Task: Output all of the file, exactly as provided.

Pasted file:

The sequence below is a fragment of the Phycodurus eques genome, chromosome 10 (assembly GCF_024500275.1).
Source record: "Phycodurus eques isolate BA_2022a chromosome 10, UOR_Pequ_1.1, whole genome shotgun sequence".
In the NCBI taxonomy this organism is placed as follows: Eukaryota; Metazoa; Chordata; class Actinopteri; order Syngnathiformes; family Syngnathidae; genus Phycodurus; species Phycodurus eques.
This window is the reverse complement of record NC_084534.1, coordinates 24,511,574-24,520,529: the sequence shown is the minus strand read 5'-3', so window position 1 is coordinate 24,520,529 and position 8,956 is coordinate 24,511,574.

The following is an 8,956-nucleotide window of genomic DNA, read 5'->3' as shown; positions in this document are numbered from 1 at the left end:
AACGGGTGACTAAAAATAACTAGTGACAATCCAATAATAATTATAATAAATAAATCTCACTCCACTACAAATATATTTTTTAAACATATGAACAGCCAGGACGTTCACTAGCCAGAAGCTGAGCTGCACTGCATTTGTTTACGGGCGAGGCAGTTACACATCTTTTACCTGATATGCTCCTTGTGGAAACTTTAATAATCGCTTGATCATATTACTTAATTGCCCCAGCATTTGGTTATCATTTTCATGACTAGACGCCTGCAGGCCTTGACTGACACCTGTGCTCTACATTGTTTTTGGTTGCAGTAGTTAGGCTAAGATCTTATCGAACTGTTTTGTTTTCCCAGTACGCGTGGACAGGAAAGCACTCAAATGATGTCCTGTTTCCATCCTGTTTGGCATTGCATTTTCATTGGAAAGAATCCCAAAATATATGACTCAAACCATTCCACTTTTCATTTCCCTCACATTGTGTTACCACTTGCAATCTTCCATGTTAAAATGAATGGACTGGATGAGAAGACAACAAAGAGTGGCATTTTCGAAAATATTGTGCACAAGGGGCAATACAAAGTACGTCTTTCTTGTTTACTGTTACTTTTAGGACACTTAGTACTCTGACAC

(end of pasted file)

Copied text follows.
The sequence below is a fragment of the Phycodurus eques genome, chromosome 10 (assembly GCF_024500275.1).
Source record: "Phycodurus eques isolate BA_2022a chromosome 10, UOR_Pequ_1.1, whole genome shotgun sequence".
In the NCBI taxonomy this organism is placed as follows: Eukaryota; Metazoa; Chordata; class Actinopteri; order Syngnathiformes; family Syngnathidae; genus Phycodurus; species Phycodurus eques.
This window is the reverse complement of record NC_084534.1, coordinates 24,511,574-24,520,529: the sequence shown is the minus strand read 5'-3', so window position 1 is coordinate 24,520,529 and position 8,956 is coordinate 24,511,574.

The following is an 8,956-nucleotide window of genomic DNA, read 5'->3' as shown; positions in this document are numbered from 1 at the left end:
AACGGGTGACTAAAAATAACTAGTGACAATCCAATAATAATTATAATAAATAAATCTCACTCCACTACAAATATATTTTTTAAACATATGAACAGCCAGGACGTTCACTAGCCAGAAGCTGAGCTGCACTGCATTTGTTTACGGGCGAGGCAGTTACACATCTTTTACCTGATATGCTCCTTGTGGAAACTTTAATAATCGCTTGATCATATTACTTAATTGCCCCAGCATTTGGTTATCATTTTCATGACTAGACGCCTGCAGGCCTTGACTGACACCTGTGCTCTACATTGTTTTTGGTTGCAGTAGTTAGGCTAAGATCTTATCGAACTGTTTTGTTTTCCCAGTACGCGTGGACAGGAAAGCACTCAAATGATGTCCTGTTTCCATCCTGTTTGGCATTGCATTTTCATTGGAAAGAATCCCAAAATATATGACTCAAACCATTCCACTTTTCATTTCCCTCACATTGTGTTACCACTTGCAATCTTCCATGTTAAAATGAATGGACTGGATGAGAAGACAACAAAGAGTGGCATTTTCGAAAATATTGTGCACAAGGGGCAATACAAAGTACGTCTTTCTTGTTTACTGTTACTTTTAGGACACTTAGTACTCTGACAC